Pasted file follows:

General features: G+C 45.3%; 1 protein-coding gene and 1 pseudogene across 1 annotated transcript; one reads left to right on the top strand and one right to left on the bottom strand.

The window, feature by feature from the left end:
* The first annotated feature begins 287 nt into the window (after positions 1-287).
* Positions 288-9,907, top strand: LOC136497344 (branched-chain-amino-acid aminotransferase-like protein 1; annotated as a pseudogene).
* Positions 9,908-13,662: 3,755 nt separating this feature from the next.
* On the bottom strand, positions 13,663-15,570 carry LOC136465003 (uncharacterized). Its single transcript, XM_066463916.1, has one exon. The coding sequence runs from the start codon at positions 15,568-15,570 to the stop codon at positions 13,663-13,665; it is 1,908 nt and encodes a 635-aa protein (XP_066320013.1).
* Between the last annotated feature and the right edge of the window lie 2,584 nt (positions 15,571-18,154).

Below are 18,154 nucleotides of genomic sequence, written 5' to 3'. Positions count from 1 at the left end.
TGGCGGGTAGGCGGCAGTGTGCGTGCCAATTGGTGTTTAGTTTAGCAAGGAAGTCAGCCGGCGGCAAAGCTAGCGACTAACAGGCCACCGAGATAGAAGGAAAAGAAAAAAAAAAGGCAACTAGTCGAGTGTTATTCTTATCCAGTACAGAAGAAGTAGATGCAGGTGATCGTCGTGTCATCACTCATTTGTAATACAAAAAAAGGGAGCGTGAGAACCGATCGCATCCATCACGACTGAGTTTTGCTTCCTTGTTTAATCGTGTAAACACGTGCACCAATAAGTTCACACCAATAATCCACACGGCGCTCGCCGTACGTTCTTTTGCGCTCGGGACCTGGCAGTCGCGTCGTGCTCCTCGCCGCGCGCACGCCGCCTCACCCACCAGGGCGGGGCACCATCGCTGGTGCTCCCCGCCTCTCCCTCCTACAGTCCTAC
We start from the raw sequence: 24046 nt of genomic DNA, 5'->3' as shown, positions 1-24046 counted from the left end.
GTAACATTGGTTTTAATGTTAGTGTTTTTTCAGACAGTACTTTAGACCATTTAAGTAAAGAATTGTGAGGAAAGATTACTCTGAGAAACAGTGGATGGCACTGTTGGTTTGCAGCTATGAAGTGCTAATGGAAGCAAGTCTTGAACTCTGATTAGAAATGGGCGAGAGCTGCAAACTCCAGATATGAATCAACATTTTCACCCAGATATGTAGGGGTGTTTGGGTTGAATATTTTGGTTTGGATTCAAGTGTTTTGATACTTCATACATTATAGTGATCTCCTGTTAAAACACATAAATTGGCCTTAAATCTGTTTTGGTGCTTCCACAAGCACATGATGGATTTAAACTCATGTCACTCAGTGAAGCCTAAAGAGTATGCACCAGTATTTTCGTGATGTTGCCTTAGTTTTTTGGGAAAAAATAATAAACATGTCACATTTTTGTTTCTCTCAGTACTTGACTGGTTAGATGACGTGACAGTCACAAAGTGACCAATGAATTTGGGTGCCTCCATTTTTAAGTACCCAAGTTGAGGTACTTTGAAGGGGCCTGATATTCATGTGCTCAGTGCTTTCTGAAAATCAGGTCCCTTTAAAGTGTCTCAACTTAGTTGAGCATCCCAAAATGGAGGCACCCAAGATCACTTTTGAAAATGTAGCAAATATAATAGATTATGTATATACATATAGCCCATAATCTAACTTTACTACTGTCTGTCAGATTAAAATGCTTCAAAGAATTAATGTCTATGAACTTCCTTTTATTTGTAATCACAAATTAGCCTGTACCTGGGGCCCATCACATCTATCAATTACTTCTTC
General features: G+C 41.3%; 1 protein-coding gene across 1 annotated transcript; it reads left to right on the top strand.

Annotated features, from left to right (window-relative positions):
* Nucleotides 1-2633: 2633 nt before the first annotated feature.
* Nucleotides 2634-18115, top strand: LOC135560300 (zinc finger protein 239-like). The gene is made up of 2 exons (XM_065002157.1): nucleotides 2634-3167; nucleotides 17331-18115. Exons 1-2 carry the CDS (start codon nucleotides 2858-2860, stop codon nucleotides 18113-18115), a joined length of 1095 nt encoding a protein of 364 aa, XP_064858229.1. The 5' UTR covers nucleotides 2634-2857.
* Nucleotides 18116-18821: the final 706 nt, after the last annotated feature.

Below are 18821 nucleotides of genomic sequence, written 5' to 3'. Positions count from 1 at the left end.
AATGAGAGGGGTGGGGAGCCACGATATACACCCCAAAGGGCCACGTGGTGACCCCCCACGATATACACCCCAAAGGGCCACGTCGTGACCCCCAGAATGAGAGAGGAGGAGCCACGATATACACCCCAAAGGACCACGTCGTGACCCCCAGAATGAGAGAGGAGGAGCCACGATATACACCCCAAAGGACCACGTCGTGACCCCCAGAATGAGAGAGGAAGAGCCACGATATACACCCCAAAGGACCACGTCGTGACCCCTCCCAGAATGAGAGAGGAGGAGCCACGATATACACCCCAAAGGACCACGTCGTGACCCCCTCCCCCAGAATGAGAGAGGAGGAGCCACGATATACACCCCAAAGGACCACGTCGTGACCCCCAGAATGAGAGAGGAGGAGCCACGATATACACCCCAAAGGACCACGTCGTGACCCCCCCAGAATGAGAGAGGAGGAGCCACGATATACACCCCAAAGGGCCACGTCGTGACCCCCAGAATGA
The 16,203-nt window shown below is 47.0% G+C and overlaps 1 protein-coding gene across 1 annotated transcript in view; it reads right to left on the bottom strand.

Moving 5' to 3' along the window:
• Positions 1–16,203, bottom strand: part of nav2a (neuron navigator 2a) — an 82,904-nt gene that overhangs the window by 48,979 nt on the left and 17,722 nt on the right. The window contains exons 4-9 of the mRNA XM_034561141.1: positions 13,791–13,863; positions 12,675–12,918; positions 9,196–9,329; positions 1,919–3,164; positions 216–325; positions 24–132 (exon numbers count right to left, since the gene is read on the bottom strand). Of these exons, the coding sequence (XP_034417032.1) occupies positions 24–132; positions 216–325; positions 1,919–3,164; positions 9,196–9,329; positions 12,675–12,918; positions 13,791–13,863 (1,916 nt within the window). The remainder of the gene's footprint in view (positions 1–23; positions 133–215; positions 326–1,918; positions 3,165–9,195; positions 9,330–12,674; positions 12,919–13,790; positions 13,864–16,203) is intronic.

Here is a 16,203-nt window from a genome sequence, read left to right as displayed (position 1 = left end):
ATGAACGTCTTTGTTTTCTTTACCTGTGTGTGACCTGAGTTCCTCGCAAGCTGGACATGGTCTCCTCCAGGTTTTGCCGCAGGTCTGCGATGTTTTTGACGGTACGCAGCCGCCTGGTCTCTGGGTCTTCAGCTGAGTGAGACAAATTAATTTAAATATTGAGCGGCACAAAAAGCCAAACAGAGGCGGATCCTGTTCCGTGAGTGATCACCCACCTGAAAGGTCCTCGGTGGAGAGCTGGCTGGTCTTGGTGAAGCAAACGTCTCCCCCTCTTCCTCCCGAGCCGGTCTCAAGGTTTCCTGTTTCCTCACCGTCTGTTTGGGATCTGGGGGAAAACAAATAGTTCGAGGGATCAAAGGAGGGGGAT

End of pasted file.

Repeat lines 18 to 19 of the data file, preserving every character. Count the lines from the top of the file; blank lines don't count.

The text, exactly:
AATGAGAGGGGTGGGGAGCCACGATATACACCCCAAAGGGCCACGTGGTGACCCCCCACGATATACACCCCAAAGGGCCACGTCGTGACCCCCAGAATGAGAGAGGAGGAGCCACGATATACACCCCAAAGGACCACGTCGTGACCCCCAGAATGAGAGAGGAGGAGCCACGATATACACCCCAAAGGACCACGTCGTGACCCCCAGAATGAGAGAGGAAGAGCCACGATATACACCCCAAAGGACCACGTCGTGACCCCTCCCAGAATGAGAGAGGAGGAGCCACGATATACACCCCAAAGGACCACGTCGTGACCCCCTCCCCCAGAATGAGAGAGGAGGAGCCACGATATACACCCCAAAGGACCACGTCGTGACCCCCAGAATGAGAGAGGAGGAGCCACGATATACACCCCAAAGGACCACGTCGTGACCCCCCCAGAATGAGAGAGGAGGAGCCACGATATACACCCCAAAGGGCCACGTCGTGACCCCCAGAATGA
The 16,203-nt window shown below is 47.0% G+C and overlaps 1 protein-coding gene across 1 annotated transcript in view; it reads right to left on the bottom strand.